I've just started producing a new Podcast called Beyond The To Do List, where I talk to people who have been successful at settings goals, and achieving them, while overcoming obstacles in the way of their goals.
To make the show even better, I'd like to ask: What are your productivity hurdles or roadblocks?
What hurdles have you had come up that you've been able to jump, or sidestep for that matter? What roadblocks have gotten you stuck when it comes to managing time, tasks and attention?
Motivation can be a tricky thing. Definitely an issue I want to cover more. Even if you have everything organized and laid out in an attack plan, but lack motivation, you will have a hard time executing.
For me, it's been putting the cart in front of the horse - in other words, choosing the productivity tools before clearly understanding my overall objectives and WHY I wanted to become productive and organized.
I love gadgets and applications. Unfortunately, I love these too much and have bought apps only to realize I wasn't going to use them. I finally sat down and gained clarity on the following items.
I can answer 3 and 4 pretty easily in this post. My hub application is Evernote. I want as much as I can manage going into Evernote. However, Evernote does not have a great project/task management feature. I went shopping and found Nozbe. I'm not the world's biggest Getting Things Done disciple, but I adopted GTD and use Nozbe because Nozbe integrates with Evernote and Google Calendar (I use Google Apps for my business e-mail/calendar).
Great input Dallon!
I too have fallen under the tool search trap.
Honestly, sometimes a pad and paper, and just collecting things, as well as using a plain old desk calendar for commitments causes me to keep them, and keep on track.
This truly is a core principle to productivity: time management. Steven Covey said “The key is not to prioritize what's on your schedule, but to schedule your priorities.”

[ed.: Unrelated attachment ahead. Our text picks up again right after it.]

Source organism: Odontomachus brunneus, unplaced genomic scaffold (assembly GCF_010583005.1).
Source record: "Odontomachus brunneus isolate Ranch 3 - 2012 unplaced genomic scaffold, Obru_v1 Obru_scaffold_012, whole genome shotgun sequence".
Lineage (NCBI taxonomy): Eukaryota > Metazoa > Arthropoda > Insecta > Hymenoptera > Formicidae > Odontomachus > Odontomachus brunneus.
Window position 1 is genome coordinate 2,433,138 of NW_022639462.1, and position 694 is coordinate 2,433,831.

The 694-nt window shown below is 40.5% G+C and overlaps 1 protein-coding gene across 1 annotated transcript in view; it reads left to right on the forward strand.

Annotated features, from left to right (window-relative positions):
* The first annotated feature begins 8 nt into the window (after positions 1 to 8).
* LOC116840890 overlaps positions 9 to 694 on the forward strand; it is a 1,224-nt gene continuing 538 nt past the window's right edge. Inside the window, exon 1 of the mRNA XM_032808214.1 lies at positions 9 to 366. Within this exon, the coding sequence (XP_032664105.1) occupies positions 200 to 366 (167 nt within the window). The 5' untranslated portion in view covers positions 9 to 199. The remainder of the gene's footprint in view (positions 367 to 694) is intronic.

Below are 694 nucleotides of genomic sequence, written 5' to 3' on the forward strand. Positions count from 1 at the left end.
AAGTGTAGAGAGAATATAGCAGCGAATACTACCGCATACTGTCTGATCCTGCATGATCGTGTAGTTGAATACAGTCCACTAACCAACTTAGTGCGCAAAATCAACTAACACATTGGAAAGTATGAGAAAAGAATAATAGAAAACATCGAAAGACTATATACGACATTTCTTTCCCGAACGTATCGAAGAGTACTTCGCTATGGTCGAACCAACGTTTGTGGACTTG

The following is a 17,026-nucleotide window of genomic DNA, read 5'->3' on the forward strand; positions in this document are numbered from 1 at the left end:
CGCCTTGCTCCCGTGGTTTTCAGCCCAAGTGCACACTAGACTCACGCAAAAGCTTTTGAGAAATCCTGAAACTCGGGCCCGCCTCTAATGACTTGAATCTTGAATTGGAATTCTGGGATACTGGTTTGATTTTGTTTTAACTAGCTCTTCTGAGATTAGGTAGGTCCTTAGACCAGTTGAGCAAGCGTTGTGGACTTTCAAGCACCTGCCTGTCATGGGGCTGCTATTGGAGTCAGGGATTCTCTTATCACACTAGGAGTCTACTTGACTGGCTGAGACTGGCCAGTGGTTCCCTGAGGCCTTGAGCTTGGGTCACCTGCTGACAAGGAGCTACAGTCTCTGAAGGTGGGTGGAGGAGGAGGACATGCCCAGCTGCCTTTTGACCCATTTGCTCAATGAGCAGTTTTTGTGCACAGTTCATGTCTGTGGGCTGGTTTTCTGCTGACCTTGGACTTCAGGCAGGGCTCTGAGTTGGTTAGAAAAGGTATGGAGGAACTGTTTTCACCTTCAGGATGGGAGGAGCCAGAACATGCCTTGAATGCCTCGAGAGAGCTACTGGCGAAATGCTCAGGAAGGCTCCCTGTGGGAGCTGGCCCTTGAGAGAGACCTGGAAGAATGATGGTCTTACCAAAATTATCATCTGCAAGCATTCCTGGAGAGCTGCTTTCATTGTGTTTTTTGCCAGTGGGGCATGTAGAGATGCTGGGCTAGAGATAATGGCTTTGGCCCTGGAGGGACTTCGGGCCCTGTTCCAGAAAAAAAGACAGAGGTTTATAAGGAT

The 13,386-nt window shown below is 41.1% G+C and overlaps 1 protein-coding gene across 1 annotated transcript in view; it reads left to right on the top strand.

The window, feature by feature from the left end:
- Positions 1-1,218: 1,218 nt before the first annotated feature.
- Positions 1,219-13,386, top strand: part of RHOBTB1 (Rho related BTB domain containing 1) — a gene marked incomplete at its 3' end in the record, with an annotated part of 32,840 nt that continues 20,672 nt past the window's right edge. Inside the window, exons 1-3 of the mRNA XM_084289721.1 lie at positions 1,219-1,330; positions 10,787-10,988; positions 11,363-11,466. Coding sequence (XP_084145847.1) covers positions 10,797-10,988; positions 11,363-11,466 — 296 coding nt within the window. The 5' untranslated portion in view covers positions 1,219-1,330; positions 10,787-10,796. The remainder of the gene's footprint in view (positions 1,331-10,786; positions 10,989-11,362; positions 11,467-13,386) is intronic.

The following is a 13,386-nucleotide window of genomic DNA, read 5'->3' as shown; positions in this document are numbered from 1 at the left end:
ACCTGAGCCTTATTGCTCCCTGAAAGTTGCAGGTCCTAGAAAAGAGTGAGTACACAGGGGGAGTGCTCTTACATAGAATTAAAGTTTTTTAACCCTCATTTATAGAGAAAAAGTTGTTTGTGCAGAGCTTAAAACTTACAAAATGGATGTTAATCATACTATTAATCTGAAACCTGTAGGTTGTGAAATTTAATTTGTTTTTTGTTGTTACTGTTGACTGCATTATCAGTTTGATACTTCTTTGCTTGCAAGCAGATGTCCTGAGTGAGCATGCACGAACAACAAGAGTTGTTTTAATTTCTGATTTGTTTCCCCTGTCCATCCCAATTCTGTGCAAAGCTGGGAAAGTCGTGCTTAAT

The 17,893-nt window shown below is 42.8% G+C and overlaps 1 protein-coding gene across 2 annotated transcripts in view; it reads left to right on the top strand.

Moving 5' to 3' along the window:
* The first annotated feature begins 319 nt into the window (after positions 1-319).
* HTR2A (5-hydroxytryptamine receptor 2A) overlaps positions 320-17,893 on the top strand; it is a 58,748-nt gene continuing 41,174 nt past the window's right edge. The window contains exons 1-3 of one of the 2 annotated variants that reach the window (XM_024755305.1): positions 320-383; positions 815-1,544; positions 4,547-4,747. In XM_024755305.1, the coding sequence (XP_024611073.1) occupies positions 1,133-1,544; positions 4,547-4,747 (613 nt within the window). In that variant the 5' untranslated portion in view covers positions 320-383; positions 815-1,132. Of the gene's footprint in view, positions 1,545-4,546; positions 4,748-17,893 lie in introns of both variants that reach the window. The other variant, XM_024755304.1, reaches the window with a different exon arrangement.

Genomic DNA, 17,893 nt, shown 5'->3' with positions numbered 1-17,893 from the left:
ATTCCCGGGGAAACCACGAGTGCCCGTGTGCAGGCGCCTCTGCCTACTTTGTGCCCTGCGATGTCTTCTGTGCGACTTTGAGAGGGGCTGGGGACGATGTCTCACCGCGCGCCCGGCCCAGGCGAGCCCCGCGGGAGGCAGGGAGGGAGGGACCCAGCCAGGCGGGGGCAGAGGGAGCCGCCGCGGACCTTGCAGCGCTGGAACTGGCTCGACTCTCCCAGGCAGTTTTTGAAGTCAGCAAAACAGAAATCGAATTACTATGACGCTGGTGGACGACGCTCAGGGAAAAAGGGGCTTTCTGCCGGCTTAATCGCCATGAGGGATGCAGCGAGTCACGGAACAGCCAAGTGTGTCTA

You hit on the second part to it too: Distractions. In other words, once you schedule your priorities, you remove the possibility to be taken of track of working on that priority in the time you scheduled for it. It sounds like you figured out how to eliminate even the possibility of distraction when you write.
My productivity hurdles are definitely being intentional with my time as well. I'm doing quite a bit on my social networks to build up my credibility/authority and sometimes it is like going down the rabbit hole. Next thing I know, I've wasted 2 hours and my blog post is still sitting with only the title filled in and I have 6 more tabs open in my browser of articles or links I've clicked on in preparing for my post.
I need to be more diligent in creating my priority list and sticking to it!
I'm not perfect with this, but I've had to design certain times each day to go check in on each network and respond, or post, or schedule posting. It is definitely a hard thing for me to ignore, unless I eliminate the option, like putting the phone and laptop away when I am at home with family at night.
Yes, I think the best thing I can do is to be more intentional with my time. I need to keep a better to do list that helps me stick to my tasks and block out times of the day when I'll attack certain thing. After listening to your podcast this afternoon with Andy Traub, I'm also going to be more diligent about not using my computer and phone around my son and make sure the evenings and weekends are more family time even though I'm trying to get my business off the ground.
I'm not always great at this, but when I am it makes a world of difference. On my best days, according to my wife :), I put the laptop in a bag under the bed, and my phone gets turned off and set to charge on the little table we have for that.
Now I just need to stay away from the TV and play!
I think my biggest roadblock is knowing where to begin. In other words, I see the big picture pretty well, but I often find it difficult to break the big picture down into smaller, short-term goals that I can reach.
I also find that I can be easily distracted, so to be more productive, I try to plan ahead, so I won't be so easily pulled away from working toward my goals.
Where to begin is hard. Have you ever read GTD - Getting Things Done by David Allen? I love the brain dump. You sit and just let your mind pour out any and all worries or stresses or things you feel you need to do. It's like clearing out your mental RAM.
The great thing about doing this is the release you feel, and the ability to look over it all written down and start to group it together into action items.